Executive Admits Manslaughter in U.K. Trafficking Case Involving Vietnamese

LONDON — A trucking company manager from Northern Ireland pleaded guilty on Friday to the manslaughter of 39 Vietnamese people, including two 15-year-old boys, whose bodies were found last year in a truck trailer in Essex, east of London.

Ronan Hughes, 40, from County Armagh in Northern Ireland, made the plea at the Old Bailey criminal court in London, where he accepted responsibility for his role in a case that shocked Britons and brought attention to the deadly perils of human trafficking. In addition to manslaughter, Mr. Hughes admitted conspiring to assist unlawful immigration.

The bodies of the 39 victims were discovered at an industrial estate in the town of Grays in Essex, not long after the truck in which they were concealed arrived at Purfleet on a ferry from Zeebrugge in Belgium in the early hours of Oct.

23 last year.

Mr. Hughes, who was extradited to Britain from Ireland in June, was one of several people accused of being part of a people smuggling ring. The truck driver, Maurice Robinson, also from Northern Ireland, had already pleaded guilty to manslaughter charges.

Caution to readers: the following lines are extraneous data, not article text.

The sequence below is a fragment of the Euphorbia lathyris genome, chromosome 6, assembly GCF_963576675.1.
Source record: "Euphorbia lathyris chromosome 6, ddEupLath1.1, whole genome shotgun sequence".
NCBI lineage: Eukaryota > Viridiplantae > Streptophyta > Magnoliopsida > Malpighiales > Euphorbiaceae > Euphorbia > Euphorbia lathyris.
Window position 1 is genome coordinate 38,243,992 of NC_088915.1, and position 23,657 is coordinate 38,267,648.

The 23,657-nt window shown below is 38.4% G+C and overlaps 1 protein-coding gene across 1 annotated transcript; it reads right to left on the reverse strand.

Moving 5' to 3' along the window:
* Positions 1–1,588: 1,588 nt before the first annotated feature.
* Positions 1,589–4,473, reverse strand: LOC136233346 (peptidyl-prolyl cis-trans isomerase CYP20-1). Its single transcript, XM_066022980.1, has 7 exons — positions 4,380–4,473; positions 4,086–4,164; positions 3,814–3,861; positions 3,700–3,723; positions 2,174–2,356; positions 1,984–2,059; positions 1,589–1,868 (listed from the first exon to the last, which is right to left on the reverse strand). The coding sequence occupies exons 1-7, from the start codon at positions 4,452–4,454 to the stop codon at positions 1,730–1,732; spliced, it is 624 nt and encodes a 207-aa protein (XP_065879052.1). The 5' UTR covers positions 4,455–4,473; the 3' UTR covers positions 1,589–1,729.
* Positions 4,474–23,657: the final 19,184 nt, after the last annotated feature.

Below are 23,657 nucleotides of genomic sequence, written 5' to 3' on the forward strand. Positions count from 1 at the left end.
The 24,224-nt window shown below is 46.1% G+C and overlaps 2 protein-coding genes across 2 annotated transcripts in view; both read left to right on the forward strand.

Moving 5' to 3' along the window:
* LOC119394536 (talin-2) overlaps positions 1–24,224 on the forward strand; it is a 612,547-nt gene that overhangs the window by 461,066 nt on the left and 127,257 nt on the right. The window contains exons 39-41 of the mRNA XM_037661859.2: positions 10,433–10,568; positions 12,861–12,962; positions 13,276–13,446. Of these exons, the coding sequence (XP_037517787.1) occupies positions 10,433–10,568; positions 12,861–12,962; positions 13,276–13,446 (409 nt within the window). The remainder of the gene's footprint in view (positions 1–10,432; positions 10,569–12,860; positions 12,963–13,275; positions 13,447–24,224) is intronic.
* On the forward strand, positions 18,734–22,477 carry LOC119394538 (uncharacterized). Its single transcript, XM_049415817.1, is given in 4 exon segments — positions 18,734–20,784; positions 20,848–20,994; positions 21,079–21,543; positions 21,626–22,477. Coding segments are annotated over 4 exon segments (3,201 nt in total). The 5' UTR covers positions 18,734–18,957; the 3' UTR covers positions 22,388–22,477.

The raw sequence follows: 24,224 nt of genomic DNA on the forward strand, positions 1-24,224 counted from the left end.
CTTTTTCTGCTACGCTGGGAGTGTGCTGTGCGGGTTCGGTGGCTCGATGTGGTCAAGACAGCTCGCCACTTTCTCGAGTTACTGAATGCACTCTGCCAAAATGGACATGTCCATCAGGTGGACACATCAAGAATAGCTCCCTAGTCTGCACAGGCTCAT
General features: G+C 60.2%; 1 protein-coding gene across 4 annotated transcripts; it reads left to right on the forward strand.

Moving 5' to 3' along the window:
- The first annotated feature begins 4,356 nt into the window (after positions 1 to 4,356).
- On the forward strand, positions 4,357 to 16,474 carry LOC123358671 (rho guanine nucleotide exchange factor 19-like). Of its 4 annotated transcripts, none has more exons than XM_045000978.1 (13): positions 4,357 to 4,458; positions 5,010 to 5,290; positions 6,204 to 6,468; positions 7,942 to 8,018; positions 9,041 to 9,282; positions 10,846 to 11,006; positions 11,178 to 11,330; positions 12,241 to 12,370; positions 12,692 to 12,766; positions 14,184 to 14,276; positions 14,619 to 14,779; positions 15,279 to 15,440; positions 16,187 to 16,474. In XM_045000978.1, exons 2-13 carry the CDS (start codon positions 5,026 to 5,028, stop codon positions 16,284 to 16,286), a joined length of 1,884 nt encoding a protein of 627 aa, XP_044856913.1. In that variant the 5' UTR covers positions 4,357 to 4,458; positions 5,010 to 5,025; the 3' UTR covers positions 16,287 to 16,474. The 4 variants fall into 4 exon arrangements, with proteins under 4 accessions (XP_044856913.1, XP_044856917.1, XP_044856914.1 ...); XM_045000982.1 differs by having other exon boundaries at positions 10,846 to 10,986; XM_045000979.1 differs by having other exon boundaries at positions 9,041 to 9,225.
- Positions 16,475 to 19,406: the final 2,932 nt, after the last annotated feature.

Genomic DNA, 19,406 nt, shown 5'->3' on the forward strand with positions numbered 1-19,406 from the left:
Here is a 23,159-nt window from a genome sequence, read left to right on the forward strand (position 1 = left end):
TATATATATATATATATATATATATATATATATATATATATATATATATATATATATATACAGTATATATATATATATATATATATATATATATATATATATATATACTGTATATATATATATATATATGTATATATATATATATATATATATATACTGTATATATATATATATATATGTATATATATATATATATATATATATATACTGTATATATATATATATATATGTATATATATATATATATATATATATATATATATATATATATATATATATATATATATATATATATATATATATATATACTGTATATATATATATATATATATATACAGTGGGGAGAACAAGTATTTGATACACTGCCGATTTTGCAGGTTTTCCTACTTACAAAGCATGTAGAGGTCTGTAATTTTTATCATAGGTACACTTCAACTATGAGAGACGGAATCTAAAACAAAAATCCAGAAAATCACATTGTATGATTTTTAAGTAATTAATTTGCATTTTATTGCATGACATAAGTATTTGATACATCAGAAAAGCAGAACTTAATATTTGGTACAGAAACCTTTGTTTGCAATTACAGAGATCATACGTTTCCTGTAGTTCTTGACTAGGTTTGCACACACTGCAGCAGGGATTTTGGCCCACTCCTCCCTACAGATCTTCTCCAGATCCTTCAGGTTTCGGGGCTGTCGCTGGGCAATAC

Most of the victims, aged between 15 and 44, were from Nghe An and Ha Tinh provinces in Vietnam, and had left their homes in search of better economic prospects.

Thirty-one of them were men or boys, and eight were women.

An inquest established the cause of death as asphyxia and hyperthermia, when the body excessively overheats.

Another man, Eamonn Harrison, aged 23 and from Northern Ireland, denied 39 charges of manslaughter and also pleaded not guilty to conspiring to assist unlawful immigration.

He faces a trial in October.

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